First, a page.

“But it was real.”
It was painful. Nobody believed her. She could tell; they kept glancing at each other, as if they feared she might react badly. Her uncle might as well have shrugged in disbelief. She wasn’t lying.
“Honey, it’s ok to be a afraid of the dark.”
She wasn’t afraid of the dark, well maybe a little but that was because she knew what creatures roamed in the night. She’d seen them. She’d heard their footsteps first. She’d first thought it was her grandfather who was going to the bathroom in the middle of the night but there had been no flushing, no lights turned on.
She wasn’t imagining things; she wasn’t crazy and she wasn’t afraid. Well she was; but who wouldn’t be after seeing what she had?
“Your daughter has such a fertile imagination Sophie. Who knows? She might become an author.”
“But it was real. Mom.”
“Look sweetie; you believe it was real; but it was the middle of the night; and you probably were sleepy. The shadows must have tricked you.”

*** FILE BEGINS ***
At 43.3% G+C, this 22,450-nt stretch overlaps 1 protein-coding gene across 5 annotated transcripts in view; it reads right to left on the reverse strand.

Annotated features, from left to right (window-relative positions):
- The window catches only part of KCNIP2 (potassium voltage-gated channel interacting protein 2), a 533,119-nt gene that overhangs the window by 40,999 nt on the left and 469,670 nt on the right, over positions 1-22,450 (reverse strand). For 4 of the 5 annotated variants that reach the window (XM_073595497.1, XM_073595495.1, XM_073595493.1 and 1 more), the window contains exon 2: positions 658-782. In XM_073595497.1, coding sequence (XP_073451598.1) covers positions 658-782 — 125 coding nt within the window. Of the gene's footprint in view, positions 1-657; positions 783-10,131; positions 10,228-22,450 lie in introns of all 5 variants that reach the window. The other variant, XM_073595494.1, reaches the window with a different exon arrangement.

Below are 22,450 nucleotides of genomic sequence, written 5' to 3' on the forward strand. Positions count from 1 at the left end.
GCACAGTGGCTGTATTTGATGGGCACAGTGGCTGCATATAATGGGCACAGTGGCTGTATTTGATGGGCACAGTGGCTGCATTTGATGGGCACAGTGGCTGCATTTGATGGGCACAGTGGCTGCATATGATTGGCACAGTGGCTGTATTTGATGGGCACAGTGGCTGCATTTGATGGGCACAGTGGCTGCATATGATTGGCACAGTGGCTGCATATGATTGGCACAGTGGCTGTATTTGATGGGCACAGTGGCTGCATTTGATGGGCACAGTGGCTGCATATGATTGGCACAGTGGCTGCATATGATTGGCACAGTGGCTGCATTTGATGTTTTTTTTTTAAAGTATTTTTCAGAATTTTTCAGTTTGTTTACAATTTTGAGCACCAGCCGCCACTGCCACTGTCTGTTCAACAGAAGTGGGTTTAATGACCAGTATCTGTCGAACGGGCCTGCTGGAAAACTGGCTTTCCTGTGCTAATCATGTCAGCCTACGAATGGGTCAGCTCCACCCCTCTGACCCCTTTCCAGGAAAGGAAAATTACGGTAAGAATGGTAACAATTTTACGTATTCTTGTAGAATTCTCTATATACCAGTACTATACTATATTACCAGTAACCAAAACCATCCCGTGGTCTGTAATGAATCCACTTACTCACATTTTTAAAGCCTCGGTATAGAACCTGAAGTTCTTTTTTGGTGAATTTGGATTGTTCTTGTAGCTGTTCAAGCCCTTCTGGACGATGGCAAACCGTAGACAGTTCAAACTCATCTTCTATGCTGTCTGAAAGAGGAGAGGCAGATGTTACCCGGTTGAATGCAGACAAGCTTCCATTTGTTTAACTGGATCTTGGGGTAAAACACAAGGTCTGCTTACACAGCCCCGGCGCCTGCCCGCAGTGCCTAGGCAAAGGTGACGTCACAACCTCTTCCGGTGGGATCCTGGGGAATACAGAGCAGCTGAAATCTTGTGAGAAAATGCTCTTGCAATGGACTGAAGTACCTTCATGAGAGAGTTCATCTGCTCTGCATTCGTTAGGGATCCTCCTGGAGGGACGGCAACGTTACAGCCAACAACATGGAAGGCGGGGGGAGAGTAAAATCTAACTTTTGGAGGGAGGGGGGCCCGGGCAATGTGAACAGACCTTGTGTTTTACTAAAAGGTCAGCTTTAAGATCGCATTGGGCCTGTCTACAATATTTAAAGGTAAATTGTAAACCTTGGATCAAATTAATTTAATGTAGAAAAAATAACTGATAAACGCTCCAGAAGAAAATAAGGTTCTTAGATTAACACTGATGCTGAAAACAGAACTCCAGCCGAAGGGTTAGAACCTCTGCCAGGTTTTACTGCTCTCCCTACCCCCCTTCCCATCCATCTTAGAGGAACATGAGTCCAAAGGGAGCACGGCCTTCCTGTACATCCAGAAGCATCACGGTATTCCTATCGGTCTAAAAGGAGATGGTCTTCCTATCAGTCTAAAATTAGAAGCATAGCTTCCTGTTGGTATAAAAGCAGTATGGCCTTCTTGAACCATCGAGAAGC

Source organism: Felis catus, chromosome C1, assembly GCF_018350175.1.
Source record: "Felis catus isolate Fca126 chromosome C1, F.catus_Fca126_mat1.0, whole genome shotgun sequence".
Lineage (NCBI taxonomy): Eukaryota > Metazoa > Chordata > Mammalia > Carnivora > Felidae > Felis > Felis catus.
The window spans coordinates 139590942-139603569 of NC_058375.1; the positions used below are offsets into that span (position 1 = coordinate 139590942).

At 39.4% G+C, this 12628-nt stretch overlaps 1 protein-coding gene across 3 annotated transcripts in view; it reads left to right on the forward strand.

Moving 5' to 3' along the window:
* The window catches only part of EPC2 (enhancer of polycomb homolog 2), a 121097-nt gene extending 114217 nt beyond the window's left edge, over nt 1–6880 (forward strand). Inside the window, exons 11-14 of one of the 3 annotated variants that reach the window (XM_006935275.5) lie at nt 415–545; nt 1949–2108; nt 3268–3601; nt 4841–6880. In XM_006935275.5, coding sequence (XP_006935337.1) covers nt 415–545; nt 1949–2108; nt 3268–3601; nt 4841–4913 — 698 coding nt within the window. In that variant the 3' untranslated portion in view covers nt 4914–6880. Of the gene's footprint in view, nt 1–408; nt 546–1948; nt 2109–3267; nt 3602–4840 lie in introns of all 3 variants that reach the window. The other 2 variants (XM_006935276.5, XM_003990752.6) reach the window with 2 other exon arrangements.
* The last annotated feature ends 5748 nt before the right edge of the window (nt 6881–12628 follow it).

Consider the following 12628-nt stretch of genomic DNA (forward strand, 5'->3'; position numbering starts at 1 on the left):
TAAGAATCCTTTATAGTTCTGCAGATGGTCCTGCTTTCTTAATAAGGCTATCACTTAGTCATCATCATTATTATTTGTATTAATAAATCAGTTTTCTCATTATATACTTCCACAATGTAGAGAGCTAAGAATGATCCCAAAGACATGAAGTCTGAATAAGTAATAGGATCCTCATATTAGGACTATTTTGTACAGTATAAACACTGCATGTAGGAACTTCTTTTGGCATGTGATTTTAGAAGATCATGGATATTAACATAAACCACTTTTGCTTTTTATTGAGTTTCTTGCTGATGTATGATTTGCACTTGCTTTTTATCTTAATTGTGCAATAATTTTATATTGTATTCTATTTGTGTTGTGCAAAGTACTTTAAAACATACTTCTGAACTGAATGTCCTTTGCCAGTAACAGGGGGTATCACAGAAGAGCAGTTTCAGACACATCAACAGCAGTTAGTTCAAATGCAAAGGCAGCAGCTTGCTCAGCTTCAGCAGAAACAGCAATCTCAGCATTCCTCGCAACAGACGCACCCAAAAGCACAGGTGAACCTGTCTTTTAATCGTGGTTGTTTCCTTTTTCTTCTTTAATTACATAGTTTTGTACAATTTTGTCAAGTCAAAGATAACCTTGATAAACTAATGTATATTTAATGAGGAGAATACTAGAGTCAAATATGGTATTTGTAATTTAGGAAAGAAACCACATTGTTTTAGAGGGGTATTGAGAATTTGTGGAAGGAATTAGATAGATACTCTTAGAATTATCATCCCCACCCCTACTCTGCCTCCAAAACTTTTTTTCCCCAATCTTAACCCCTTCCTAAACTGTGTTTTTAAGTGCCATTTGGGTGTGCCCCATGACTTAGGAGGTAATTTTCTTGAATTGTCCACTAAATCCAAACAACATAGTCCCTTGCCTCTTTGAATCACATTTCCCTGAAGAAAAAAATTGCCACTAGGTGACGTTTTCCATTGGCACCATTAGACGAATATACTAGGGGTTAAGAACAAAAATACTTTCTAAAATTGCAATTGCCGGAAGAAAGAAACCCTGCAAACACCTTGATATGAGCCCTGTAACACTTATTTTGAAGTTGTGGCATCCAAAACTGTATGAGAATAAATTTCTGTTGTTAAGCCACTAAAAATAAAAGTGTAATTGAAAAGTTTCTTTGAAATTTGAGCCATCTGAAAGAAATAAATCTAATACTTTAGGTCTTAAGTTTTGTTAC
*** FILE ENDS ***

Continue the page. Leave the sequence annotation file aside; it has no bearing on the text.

“Four nights in a row? No!”
“Honey, that’s enough.”
Why was her mom angry with her? And why wouldn’t they believe her? It wasn’t fair. Why did everyone think she was imagining things? She wasn’t. She wished she were. It would be less scary or crazy. But she knew what had happened; not once or twice, but four times now.
Every time it was the footsteps that woke her up; always at 1:30am on the alarm clock. Then there were sounds, soft whispers; she’d realized the second time that they were kids’ voices. So she’d believed it was her cousins trying to scare her. They liked doing that; but no they were in the beds next to hers, sleeping like logs.
She’d got out of bed the third time; three kids were playing hide and seek in the house. They looked… different from her. As if they were in the wrong time; their clothes resembled those you saw on photographs from the early 1900s. And they were so skinny. They didn’t see her. At all. She knew what they were: ghosts. And they were real. She’d seen them every night since then. Running around the house as if it belonged to them. Maybe it did, once in the past. But no one believed her.